Marketwatch: Are these the worst-run campaigns ever?

How extraordinary that Tesco can lose £6bn and still be formidable while Greece needs roughly that amount to avoid bankruptcy


Things are getting complicated in the wider economy, especially now that the Greece situation has reared its head again, with reports saying bankruptcy really is just around the corner.

As the BBC’s Robert Peston pointed out, it is extraordinary that Tesco can lose £6bn and still be formidable while Greece needs roughly that sum to stay afloat. 

Election-wise, does anyone else think these are the worst-run campaigns ever? It seems like both main parties are trying their best to lose, rather than doing much constructive to win. The biggest light for Labour is the ‘Milifandom’ on social media, with young teenagers determined to improve Ed’s image, and signs that this is starting to have some effect.

On the other side, Dave continues to duck debates, which could be risky. Although some economic news is still on his side, retail sales fell by 0.5 per cent between February and March, when 0.4 per cent growth was expected. They also put borrowing at £87.3bn, down £11.1bn on the same period in the financial year ending 2014.

Meanwhile, there was good news as the CML reported mortgage lending rose year-on-year for the first time in five months, up by around 7 per cent. March was up around 21 per cent on February, although overall the quarter was down 3 per cent on Q1 2014. This shows there is much more work still to do and drives home the fact that low rates are not everything.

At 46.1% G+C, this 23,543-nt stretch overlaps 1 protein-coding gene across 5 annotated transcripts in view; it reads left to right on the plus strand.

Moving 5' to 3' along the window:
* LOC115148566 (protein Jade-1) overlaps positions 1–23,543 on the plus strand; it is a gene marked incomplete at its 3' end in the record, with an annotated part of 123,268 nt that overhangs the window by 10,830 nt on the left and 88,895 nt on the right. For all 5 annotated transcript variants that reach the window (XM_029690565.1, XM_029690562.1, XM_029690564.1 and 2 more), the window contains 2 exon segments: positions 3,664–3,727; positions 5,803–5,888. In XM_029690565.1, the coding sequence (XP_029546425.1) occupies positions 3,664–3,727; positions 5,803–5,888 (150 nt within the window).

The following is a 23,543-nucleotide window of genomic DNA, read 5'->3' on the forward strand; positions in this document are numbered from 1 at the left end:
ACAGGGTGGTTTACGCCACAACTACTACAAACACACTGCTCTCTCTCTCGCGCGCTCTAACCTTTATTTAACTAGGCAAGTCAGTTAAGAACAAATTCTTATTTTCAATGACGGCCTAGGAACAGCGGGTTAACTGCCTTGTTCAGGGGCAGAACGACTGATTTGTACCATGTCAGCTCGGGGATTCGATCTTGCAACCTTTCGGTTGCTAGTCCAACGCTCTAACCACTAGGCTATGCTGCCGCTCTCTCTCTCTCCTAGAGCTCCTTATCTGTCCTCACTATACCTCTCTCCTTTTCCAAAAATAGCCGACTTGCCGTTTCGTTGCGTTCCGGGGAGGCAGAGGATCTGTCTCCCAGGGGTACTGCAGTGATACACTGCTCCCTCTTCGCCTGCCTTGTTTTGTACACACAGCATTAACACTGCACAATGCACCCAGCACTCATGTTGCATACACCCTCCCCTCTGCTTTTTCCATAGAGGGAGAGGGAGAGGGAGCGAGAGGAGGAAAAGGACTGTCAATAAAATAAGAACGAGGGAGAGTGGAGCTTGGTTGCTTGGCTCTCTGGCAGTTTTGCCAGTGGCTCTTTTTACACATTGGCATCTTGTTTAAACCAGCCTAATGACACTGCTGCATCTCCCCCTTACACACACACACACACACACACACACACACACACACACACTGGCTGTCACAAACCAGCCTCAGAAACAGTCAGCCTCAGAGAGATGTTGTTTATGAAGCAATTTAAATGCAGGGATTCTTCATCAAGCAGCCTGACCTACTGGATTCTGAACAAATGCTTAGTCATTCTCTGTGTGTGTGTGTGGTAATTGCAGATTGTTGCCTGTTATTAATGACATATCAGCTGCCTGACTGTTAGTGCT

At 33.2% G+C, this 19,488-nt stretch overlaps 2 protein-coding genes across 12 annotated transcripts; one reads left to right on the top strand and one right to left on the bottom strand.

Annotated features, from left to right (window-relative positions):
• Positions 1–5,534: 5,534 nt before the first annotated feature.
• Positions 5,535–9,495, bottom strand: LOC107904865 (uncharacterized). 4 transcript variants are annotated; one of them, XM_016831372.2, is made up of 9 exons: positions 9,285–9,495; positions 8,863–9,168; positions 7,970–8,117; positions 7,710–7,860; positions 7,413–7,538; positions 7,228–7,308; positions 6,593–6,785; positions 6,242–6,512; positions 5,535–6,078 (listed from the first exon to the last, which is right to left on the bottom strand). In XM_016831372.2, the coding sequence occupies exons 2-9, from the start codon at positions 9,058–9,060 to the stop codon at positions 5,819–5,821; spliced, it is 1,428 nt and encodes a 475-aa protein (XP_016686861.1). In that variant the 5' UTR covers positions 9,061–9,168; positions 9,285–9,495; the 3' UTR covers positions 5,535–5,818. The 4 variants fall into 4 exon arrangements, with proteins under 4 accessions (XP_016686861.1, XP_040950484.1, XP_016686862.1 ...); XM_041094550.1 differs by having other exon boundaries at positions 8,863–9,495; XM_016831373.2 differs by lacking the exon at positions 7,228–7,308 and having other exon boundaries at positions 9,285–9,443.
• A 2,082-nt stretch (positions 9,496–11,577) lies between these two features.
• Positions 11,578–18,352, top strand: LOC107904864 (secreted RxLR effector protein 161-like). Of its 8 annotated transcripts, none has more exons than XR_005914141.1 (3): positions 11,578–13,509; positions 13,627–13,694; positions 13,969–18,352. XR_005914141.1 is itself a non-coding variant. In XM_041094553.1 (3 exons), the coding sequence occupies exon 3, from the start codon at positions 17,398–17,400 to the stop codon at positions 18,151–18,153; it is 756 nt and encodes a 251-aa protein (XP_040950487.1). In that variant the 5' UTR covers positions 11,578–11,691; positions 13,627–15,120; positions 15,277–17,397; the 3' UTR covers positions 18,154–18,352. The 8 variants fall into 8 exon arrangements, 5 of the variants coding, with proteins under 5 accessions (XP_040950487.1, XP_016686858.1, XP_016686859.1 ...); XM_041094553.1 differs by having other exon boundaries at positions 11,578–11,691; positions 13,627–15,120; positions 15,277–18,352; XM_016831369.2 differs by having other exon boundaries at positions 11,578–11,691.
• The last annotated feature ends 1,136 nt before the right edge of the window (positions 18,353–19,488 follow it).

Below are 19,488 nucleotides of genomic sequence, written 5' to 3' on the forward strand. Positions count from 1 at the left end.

Also, an interesting study by Emoov said babies born at this time will pay around £3.4m for their first home if current trends continue.

In the markets, three-month Libor is still at 0.57 per cent while swap rates have swelled slightly.

2-year money is up 0.07 at 0.98%

3-year money is up 0.09 at 1.17% 

5-year money is up 0.12 at 1.45%

10-year money is up 0.13 at 1.79%

The biggest news for mortgage rates was HSBC breaking the 2 per cent barrier for a five-year fix at an incredible 1.99 per cent. Available up to 60 per cent LTV and with a fee of £1,499, it is a watershed moment. The product is still just for the A1 client but it will be interesting to see if any other lender joins HSBC.

Barclays is releasing a fee-free two-year fix at 1.85 per cent up to 60 per cent LTV and reducing 70 per cent and 75 per cent five-year fixes to 2.59 per cent and 2.69 per cent respectively. Both have fees of £999.

Virgin Money has three-year fixes from 1.99 per cent to 65 per cent LTV with a £995 fee, while its five-year intermediary-exclusive fix is at 2.34 per cent with a £1,495 fee.

Coventry has made some cuts and has a two-year fix at 1.69 per cent and a five-year fix at just 2.29 per cent. Both are available to 65 per cent LTV with a £999 fee.

Finally, Peter Curran is leaving Lloyds to join Countrywide. This is a fantastic appointment and it is great to welcome people of such high calibre to the mortgage intermediary sector.




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